M+B is pleased to present Four False Starts, Matthew Porter’s fourth solo
exhibition with the gallery. The exhibition will run from January 23, 2016
through March 12, 2016, with an opening reception on Saturday, January 23
from 6 to 8 pm.
Installed in the gallery are sixteen framed photographs—four sets of four pictures. Each of the sets is composed of work from a different series: a
continued exploration of multiple exposure still lifes, black and white still lifes made in Porter’s father’s sculpture studio in Maine, a model wearing a dazzle camouflage suit that Porter commissioned, and pictures made at the fabrication facility Polich Tallix in upstate New York. Together, they form a mosaic of inquiry and interest, overlapping at times, and bonded by their pictorial similarities.
The exhibition takes its title from an artist profile written by Janet Malcolm, Forty-one False Starts. Each of the “starts” serves as an introduction, rebooting every few paragraphs, yet the stuttered essay coheres into a full portrait of an otherwise elusive subject. The piece has no ending, so the question is how to begin—a redundant, tidal process that washes new ideas over old ones.
Bauhaus faculty and students had a playful tendency to photograph one another wearing their respective designs. I’m particularly interested in Erich Consemüller’s pictures of a woman seated in a Breuer chair. It’s unknown exactly who the model was—she wears a mask designed for a theatre production, and her clothes are products of the school’s textile workshops. A mask, a dress, and a chair—all items that the school had given a modern facelift to, or to quote Buckminster Fuller’s Bronx cheer for the Bauhaus, had merely modernized “the superficies of end products…” That kind of design, he was arguing, was all surface, a purely aesthetic upgrade that left core concepts unchanged.
The Polich Tallix facility is the size of an airplane hangar, airy and bright inside, but as soon as I set up in one of the fabrication bays, I’m in someone’s way. Haste is inimical to large-format photography, but it’s only a few hours before they close for the weekend, so I’m working quickly. Against the back wall, metal is being heated in buckets over blue flames. People tend to the fire wearing silver suits, their faces hidden behind black visors. Silver people on the shoreline, let us be… I find a surface I like and start gathering metal bits to make a still life—copper rods, drill bits, scrap metal, all of it used by the shop in the fabrication of large sculptural works. This is why I came, to photograph the workspaces and to make pictures about the persistence of objects in art making.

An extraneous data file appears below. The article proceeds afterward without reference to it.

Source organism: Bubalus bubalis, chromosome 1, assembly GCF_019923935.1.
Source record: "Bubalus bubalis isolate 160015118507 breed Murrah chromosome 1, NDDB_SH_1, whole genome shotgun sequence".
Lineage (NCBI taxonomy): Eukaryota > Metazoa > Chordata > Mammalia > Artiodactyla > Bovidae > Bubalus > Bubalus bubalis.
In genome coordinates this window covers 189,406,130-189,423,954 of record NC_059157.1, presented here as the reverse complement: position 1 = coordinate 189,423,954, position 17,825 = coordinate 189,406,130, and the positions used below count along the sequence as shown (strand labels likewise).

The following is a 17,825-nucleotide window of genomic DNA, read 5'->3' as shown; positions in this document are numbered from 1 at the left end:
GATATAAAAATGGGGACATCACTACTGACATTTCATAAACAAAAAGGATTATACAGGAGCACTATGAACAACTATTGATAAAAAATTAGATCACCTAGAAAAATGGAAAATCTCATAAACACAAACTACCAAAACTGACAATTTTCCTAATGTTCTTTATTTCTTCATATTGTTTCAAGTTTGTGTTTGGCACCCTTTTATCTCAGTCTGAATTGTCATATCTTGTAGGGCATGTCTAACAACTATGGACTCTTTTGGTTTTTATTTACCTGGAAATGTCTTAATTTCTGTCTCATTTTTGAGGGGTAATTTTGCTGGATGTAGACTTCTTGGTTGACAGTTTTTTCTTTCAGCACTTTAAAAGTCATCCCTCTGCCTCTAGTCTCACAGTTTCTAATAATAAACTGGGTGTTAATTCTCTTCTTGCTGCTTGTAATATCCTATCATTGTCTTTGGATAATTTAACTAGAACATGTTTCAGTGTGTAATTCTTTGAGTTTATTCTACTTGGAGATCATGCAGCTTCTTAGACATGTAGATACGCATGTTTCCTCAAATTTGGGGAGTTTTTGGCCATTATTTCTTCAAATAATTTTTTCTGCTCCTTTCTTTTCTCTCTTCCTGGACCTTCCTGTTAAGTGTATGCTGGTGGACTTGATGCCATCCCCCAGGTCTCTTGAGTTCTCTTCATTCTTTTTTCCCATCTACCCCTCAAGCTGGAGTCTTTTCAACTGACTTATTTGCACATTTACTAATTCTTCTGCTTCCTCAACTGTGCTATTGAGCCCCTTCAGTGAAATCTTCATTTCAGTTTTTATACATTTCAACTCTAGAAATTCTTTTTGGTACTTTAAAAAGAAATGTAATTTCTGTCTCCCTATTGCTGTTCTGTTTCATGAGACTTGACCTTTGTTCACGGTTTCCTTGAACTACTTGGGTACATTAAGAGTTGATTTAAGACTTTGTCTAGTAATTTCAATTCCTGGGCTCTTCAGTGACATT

Matthew Porter (b. 1975, Pennsylvania) received his BA from Bard College in 1998 and his MFA from Bard-ICP in 2006. His work has been exhibited in galleries in New York, Los Angeles, Paris and London, including Under Construction – New Positions in American Photography, a group exhibition at Foam Museum in Amsterdam; After Photoshop at The Metropolitan Museum of Art, New York; and Perspectives at the International Center of Photography Museum, New York. Porter’s work is held in the permanent collections of The Metropolitan Museum of Art, New York; the Cincinnati Art Museum, Ohio; The Sir Elton John Photography Collection; the UBS Art Collection, New York; the Statoil Collection, Norway and the Traina Collection, San Francisco. Porter's curatorial projects include Soft Target, organized with Phil Chang at M+B, Los Angeles; Seven Summits at Mount Tremper Arts, New York; The Crystal Chain at Invisible Exports, New York and Bedtime for Bonzo at M+B, Los Angeles, which was an ARTFORUM Critics' Pick in 2011. He is the coeditor of Blind Spot magazine Issue 45 and his writings and interviews have been featured in Triple Canopy, Blind Spot, ARTFORUM.com and Canteen. Mack Books recently published his first monograph “Archipelago.” Matthew Porter lives and works in Brooklyn.